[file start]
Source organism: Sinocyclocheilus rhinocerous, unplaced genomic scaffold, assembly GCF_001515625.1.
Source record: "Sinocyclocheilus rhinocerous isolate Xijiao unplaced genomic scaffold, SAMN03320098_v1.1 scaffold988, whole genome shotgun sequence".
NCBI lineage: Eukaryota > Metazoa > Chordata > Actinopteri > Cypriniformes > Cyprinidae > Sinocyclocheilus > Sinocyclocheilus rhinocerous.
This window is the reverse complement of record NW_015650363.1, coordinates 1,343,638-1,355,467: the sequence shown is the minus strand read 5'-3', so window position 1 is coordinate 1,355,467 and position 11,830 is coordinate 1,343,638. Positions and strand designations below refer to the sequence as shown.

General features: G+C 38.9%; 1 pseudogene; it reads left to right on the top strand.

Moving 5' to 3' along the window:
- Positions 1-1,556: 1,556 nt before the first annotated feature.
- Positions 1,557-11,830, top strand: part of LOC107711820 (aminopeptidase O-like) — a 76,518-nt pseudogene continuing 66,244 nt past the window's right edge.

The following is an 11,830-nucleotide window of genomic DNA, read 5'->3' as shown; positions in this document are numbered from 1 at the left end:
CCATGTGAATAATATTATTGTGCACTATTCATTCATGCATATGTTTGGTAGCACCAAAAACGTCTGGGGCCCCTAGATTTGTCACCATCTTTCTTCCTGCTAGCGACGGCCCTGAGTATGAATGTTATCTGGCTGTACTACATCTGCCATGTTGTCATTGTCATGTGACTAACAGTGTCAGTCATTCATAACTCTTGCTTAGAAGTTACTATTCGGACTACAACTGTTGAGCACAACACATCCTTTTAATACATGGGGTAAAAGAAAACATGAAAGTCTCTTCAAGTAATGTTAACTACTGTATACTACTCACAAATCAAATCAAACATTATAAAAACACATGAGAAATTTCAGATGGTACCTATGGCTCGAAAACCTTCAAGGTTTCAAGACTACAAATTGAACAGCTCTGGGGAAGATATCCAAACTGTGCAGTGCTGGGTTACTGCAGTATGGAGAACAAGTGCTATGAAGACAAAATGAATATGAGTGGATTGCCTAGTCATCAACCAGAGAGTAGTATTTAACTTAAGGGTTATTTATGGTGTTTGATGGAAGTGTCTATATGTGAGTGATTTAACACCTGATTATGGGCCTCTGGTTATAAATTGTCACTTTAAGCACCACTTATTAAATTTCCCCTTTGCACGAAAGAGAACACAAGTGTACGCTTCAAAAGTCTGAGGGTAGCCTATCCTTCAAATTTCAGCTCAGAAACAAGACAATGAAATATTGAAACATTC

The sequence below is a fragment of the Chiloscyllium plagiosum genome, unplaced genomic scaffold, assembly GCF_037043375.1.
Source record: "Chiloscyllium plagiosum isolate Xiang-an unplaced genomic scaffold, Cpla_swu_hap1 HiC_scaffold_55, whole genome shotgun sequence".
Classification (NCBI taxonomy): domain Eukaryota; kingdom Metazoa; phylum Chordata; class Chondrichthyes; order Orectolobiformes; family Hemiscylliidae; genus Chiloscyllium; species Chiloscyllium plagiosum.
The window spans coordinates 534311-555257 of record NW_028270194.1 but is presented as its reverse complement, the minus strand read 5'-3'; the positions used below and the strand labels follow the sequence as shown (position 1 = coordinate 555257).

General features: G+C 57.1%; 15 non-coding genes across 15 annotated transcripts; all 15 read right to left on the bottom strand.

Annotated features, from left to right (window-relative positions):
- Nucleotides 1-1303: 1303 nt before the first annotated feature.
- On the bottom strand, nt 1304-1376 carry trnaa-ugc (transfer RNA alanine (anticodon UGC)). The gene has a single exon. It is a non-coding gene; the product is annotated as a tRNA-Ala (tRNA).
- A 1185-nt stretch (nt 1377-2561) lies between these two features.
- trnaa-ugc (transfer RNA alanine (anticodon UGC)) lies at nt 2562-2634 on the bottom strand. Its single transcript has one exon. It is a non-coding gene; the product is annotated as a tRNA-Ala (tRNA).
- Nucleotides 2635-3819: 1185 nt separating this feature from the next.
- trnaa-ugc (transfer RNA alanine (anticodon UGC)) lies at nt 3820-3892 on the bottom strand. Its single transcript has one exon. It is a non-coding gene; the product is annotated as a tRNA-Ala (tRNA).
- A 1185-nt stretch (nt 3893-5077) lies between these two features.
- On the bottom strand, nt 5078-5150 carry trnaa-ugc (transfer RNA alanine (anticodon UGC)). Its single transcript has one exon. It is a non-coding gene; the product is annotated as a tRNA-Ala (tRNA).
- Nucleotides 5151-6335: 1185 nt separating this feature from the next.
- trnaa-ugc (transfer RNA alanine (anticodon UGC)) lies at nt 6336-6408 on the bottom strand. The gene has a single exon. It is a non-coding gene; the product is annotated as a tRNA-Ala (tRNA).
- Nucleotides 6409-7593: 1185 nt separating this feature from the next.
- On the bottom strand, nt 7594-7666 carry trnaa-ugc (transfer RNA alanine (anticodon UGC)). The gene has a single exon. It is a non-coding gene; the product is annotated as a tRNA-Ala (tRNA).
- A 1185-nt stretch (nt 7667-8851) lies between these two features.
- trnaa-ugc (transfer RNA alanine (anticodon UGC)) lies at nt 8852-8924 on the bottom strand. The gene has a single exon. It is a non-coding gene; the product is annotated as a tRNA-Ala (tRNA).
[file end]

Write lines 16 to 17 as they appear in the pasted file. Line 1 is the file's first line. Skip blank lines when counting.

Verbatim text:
Annotated features, from left to right (window-relative positions):
- Nucleotides 1-1303: 1303 nt before the first annotated feature.